27 March 2013

Wednesday Works - Ceramic Masks - 5th grade

I like working on mask projects as far away from October as possible.  My theory is to stray away from the Halloween masks and onto a more multicultural approach when we look at traditional masks resources from various cultures. 

After looking at our examples and sketching out some ideas, student had two class periods to work with clay slabs which they draped over Styrofoam face forms.   We've found with past experience, the face forms as best used if they are inside a plastic bag.  That way we can unwrap the bag and pop the mask out of the clay when it's getting to the leather-hard stage and it won't cause any (hopefully) damage to the clay mask.  

While day one was for the basic face shapes and feature details, day two was all about textures!  Carving into clay is much easier when it has a bit of time to set up.  Even though our masks had been stored in plastic bags for a week until the students had art class again, the clay was at just the right stage to allow some very fine detail carvings.

Drying and firing until the students returned on day three and we began glazing. 

 I find these trays come in handy in so many different ways in my room.  For this lesson, the students place ready to be fired projects on the trays, while unfinished pieces are returned to the storage shelves.   I only place things in the kiln that are sitting on the trays.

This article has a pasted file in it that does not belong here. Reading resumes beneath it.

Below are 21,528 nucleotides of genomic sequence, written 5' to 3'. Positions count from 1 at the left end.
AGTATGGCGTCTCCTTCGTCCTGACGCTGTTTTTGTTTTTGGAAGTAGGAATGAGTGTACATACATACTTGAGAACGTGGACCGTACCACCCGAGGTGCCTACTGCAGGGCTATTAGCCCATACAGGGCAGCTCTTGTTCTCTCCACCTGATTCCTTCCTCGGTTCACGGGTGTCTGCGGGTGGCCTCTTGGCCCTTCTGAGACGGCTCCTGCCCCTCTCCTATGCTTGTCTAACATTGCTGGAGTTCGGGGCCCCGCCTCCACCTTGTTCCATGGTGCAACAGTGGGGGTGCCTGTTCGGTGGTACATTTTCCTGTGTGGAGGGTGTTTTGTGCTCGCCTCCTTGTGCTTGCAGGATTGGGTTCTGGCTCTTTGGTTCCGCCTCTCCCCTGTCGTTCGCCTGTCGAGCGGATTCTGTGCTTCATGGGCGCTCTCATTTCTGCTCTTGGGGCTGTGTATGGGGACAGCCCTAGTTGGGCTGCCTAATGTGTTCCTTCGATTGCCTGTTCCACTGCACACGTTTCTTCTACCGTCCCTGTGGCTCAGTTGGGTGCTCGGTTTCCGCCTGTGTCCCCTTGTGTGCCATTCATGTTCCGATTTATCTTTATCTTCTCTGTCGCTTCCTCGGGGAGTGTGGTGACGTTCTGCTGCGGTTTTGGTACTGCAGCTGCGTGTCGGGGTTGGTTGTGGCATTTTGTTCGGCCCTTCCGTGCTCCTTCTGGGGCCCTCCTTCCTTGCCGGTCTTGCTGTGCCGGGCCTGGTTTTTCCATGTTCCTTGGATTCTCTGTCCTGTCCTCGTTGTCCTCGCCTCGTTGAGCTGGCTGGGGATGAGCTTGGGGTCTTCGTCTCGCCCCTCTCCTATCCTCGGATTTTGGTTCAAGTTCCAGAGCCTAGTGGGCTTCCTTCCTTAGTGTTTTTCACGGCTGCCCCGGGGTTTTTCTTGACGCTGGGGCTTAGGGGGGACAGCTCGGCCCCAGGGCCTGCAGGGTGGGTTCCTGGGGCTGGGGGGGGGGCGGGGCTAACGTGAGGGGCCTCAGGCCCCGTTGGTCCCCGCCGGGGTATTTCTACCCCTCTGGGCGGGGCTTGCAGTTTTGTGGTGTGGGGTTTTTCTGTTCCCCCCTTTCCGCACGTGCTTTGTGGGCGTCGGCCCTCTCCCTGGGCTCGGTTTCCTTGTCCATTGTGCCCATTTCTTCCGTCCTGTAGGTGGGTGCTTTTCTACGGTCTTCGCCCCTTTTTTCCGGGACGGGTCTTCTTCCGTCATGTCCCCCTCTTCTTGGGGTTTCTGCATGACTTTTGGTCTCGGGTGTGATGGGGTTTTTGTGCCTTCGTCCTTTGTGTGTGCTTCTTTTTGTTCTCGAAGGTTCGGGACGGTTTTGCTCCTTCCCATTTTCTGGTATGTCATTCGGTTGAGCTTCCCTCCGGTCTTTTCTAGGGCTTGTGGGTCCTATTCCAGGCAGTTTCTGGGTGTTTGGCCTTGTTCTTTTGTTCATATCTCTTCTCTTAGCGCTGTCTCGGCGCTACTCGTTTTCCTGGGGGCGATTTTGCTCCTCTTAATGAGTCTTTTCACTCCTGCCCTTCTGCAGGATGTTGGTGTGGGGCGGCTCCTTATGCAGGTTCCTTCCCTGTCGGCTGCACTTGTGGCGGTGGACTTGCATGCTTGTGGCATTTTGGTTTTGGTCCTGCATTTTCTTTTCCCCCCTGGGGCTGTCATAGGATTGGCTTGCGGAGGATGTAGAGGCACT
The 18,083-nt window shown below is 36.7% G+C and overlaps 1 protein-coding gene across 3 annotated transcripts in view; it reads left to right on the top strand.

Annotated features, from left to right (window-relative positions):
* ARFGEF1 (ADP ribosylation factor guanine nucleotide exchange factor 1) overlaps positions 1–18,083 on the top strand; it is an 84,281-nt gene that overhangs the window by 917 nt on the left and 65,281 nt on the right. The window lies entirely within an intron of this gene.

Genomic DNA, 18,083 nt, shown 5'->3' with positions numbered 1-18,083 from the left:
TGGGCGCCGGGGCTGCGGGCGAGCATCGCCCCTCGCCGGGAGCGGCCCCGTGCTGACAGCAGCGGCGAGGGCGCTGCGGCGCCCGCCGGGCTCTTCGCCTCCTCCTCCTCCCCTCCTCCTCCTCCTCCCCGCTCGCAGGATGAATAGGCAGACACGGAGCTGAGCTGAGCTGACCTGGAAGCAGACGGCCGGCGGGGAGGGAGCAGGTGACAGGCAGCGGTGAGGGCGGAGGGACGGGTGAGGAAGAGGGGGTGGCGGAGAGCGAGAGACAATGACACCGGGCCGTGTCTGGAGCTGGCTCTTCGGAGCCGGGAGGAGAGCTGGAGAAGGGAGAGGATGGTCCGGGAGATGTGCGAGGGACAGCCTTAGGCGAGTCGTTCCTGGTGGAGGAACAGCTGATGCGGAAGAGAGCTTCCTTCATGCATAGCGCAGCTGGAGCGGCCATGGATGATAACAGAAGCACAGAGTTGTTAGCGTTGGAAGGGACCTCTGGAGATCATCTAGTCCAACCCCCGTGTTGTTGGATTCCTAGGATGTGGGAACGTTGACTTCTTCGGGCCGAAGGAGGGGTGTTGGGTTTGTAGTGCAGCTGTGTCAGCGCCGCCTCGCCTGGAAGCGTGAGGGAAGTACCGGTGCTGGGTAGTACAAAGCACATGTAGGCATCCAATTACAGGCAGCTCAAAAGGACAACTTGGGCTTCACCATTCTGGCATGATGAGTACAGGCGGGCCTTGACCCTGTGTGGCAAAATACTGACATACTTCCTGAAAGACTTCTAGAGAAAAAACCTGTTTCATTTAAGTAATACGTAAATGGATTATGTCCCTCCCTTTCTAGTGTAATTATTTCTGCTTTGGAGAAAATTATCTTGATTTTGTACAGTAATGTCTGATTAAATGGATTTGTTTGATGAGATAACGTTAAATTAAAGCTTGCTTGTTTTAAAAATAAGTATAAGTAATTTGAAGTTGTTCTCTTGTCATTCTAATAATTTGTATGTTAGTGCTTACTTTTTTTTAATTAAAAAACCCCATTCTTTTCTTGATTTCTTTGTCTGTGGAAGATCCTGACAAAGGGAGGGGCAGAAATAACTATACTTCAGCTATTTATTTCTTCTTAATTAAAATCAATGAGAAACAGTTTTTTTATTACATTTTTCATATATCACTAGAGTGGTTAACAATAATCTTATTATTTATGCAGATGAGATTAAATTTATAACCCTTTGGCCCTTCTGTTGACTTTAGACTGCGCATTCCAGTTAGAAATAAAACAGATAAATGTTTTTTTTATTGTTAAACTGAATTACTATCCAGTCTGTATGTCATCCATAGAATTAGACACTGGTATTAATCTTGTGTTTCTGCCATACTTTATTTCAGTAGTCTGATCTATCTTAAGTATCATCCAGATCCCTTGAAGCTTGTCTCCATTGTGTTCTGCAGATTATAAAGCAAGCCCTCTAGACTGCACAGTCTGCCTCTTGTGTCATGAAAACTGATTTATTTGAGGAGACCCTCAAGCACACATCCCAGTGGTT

A finishing step for our masks is often the favorite (especially when I pull out bottles of glitter).   Decorative details are added with students choice of various crafting materials.  Pom-poms, glitter, buttons, beads, feathers, yarn, and pipe cleaners just to name a few.

I haven't been posting detailed lesson plans along with our Wednesday Works series this year, I've been working through my binder and rewriting and revamping different parts of each lesson we use.   Mainly to add working facts (for a substitute to follow along more easily, as a reminder to me for when I need to add info or materials, etc.), but also to put on paper my adaptations and enrichment steps for different case scenarios. 

It's getting to the crazy days now.  The 4th marking period always seems to be the most confusing (with schedule changes), the most inspiring, and definitely most messy part of the school year.  I try to just hang on and worry about the clean up steps when it's all over!

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